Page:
How Russians Celebrate New Years

New Year decorations in Moscow

New Year decorations in Moscow

By Slava Tsukerman

After the Communist Revolution in 1917, the celebration of New Year and religious holidays were canceled in Russia. New Year’s revival at the state level began only at the end of 1930s, but still remained a working day.

After the suffering of Russian people in WWII, Stalin needed to raise morale. By decree of the Presidium of the Supreme Soviet of the USSR of December 23, 1947, January 1 was declared a holiday and a day off.

The only holiday not connected to politics, the New Year celebration quickly became the most popular holiday in Russia. After the economic difficulties of the Perestroika time, the Russian government decided to raise morale even more. Since 2013, the New Year holidays were lengthened in Russia to eight paid days (from January 1 to 8).

Since then these long winter holidays, devoted by many Russians mostly to drinking, had become a subject of controversy. It has been estimated that the Russian economy loses billions of rubles during the New Year idle period. Industrial production at this time falls by 15−20%.

Still, the New Year celebration was considered in Russia the happiest period of a year. Nor was their much criticism.

This year Moscow was decorated as conspicuously as usual, so from the first look nothing has changed. But Russian media carried some very unusual comments.

On January 1, a popular website Gazeta.ru published an article of a popular journalist Anastasia Mironova entitled: “WOKE UP? MY CONDOLENCES!”

Mironova wrote:

“On my memory, we have never entered New Year with such anxiety. There is no joy, there is no money, and there is a firm belief that in the near future everything will be even worse.

“Why be joyful? We should cry. And, you know, it seems to me that our people were doing just that in this New Year Eve. Have you looked around late in December? Have you seen the faces of people in the streets, in the stores, supermarkets? Indeed, our people began to look as if they were not going to have a New Year’s feast, but a funeral of their beloved aunt. There was some kind of grief on people’s faces, hopelessness.

“Really, I have never seen such a sad and even tragic New Year.”

Mironova’s article was passionately commented upon by many on the Internet opinions were divided. Some thought that Mironova’s description of the reality is distorted, the negative details extremely exaggerated and her “lamentations” comic. Others stressed, that in spite of exaggerations, there are quite a few facts of Russian life that justify the journalist’s emotions.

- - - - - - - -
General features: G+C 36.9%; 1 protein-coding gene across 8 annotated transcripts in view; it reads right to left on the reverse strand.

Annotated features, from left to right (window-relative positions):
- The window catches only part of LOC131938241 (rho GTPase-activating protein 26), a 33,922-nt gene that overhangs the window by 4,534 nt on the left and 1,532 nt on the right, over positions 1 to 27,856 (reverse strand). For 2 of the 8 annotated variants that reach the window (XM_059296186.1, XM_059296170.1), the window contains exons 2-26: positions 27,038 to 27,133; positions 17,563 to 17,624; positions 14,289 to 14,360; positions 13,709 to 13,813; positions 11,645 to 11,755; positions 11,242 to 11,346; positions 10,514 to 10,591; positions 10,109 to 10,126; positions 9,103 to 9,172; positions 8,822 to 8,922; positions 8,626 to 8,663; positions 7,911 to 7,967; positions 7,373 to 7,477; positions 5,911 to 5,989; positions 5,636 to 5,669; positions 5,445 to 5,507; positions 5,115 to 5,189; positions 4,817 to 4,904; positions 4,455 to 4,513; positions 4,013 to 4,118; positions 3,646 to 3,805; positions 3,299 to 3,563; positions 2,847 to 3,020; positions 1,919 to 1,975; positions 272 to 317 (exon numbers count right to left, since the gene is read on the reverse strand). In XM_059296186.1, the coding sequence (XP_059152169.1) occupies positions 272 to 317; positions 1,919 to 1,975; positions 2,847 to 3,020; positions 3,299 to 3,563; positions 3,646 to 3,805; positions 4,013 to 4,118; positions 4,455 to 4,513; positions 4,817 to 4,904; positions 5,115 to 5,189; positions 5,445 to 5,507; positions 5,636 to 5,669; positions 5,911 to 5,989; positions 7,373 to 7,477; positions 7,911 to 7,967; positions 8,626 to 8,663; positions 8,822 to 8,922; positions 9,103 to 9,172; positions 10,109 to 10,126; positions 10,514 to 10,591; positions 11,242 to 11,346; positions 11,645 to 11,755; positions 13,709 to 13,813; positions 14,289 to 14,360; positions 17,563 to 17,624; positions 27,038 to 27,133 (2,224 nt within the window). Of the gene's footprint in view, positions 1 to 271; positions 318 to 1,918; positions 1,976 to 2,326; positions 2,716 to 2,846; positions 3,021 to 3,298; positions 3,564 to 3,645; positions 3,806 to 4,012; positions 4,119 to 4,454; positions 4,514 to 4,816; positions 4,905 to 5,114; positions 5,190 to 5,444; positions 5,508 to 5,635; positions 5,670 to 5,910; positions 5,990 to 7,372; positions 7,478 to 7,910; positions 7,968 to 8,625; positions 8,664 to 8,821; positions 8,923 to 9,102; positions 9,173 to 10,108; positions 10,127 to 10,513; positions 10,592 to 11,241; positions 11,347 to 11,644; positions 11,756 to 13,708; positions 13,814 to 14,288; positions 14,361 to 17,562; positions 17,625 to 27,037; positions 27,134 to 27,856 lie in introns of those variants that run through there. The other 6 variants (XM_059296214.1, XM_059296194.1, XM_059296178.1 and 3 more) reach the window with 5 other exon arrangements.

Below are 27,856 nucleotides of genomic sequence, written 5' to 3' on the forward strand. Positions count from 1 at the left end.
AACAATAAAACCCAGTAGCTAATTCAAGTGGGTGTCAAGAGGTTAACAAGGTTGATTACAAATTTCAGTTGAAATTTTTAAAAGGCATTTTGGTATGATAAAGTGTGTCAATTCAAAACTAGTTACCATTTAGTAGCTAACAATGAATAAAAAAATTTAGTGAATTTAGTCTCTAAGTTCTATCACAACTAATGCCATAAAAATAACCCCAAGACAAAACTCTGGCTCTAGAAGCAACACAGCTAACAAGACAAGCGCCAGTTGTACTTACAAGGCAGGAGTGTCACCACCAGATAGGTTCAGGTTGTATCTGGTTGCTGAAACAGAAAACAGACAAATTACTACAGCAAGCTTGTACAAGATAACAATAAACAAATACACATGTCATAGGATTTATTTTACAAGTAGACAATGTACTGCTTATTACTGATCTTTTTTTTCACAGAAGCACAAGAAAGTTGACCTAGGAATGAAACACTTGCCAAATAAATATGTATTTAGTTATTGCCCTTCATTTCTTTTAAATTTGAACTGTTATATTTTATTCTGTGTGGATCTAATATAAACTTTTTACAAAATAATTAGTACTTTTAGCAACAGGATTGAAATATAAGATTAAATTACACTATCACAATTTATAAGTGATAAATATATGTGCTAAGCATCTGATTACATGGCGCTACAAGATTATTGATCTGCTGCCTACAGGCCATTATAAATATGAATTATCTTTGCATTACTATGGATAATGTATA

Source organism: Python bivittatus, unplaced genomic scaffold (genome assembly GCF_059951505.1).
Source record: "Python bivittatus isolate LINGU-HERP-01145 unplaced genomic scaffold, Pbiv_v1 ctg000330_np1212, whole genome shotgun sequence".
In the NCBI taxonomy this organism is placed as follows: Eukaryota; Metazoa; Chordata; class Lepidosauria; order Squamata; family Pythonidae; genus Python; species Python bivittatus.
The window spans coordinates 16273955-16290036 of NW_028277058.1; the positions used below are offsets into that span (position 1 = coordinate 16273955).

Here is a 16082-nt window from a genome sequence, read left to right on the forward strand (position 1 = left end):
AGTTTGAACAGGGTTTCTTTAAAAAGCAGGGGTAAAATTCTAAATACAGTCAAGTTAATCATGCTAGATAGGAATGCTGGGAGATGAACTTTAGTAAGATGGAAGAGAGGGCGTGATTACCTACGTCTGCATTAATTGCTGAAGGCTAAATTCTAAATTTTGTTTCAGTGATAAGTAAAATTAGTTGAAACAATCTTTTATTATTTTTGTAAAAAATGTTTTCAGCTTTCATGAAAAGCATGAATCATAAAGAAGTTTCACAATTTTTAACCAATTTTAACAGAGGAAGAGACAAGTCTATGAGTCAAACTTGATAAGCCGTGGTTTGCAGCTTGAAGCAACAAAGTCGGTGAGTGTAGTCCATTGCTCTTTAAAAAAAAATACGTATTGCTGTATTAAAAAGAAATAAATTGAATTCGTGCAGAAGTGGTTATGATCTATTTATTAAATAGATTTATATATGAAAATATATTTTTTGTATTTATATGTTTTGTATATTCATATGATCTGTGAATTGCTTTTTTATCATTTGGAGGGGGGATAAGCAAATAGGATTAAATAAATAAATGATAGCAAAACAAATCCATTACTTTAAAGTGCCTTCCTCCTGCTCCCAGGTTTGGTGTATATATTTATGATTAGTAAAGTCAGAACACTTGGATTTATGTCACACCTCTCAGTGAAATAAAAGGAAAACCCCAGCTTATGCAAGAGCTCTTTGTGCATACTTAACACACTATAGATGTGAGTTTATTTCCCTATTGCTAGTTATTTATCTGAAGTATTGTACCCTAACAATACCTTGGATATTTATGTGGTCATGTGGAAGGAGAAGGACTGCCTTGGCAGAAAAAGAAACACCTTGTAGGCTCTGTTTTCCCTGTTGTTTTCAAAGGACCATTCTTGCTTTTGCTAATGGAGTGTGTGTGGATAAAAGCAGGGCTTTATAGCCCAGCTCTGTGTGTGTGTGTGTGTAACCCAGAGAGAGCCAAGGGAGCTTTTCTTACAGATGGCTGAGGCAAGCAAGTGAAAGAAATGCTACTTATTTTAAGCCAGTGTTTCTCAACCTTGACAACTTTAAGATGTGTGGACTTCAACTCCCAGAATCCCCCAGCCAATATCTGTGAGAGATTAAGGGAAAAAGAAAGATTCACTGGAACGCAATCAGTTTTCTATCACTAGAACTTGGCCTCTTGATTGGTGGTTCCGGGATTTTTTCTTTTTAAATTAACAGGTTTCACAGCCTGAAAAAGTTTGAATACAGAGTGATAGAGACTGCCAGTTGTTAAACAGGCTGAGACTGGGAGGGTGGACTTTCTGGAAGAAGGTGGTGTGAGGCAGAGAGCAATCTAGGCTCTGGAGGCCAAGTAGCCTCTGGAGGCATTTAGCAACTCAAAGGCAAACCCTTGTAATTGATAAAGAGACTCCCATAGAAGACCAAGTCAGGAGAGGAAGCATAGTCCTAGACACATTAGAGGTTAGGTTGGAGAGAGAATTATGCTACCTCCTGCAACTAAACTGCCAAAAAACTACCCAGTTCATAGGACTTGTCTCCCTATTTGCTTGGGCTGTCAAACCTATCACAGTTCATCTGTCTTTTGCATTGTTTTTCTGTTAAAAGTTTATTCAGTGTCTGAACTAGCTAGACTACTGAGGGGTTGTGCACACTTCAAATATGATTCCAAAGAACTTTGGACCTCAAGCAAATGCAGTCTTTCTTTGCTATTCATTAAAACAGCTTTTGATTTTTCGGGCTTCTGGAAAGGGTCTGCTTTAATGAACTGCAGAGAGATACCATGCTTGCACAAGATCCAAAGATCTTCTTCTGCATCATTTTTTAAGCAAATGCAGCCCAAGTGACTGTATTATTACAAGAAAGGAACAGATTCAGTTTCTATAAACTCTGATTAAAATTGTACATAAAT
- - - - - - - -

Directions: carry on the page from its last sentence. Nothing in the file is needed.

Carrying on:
Usually, not many serious commentators trust the official Russian statistics. They believe that official government organizations don’t tell the truth. Besides it’s well known, that many of the ordinary Russian respondents, when they feel negative toward government, rarely reveal it to researchers.

Nevertheless, this time even official reports did not look as optimistic as usual.

On December 31, the official Russian TASS news agency reported:

“Almost half of Russians finished 2018 with optimism, according to the survey by the National Public Opinion Research Center.

“Russians sent off the 2018th with a good mood in general. On the eve of 2019, 49% of respondents felt joy and expectation of change for the better, 27% – felt calm and confident,” the report said.

Although 57% of respondents called the past year “good” or “successful” for themselves and their families, 40% reported that problems prevailed in their lives or that the year was difficult. Nineteen percent of the respondents felt “tired”,comparing to 8% last year, feeling “nervousness” increased from 10% to 15%, feeling “sad” from 4% to 10%, and “frustrated” from 3% to 10%.

The poll also showed that this year Russians had reduced their spending for celebration of the New Year’s holidays by 4%. On the Eve of the New Year respondents as a group indicated their average holiday spending will be 13,700 rubles ($228), compared with 14,300 rubles last year.

The vast majority – 87% – set aside 5,000 rubles ($83) for gifts, as apposed to 5,300 rubles, which were set aside in 2017.

Only 21% of respondents believed that the year 2019 will be a good one for them personally.

Only 13% believed that the year 2019 will be a good one for the country.

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Updated: January 29, 2019 — 10:06 am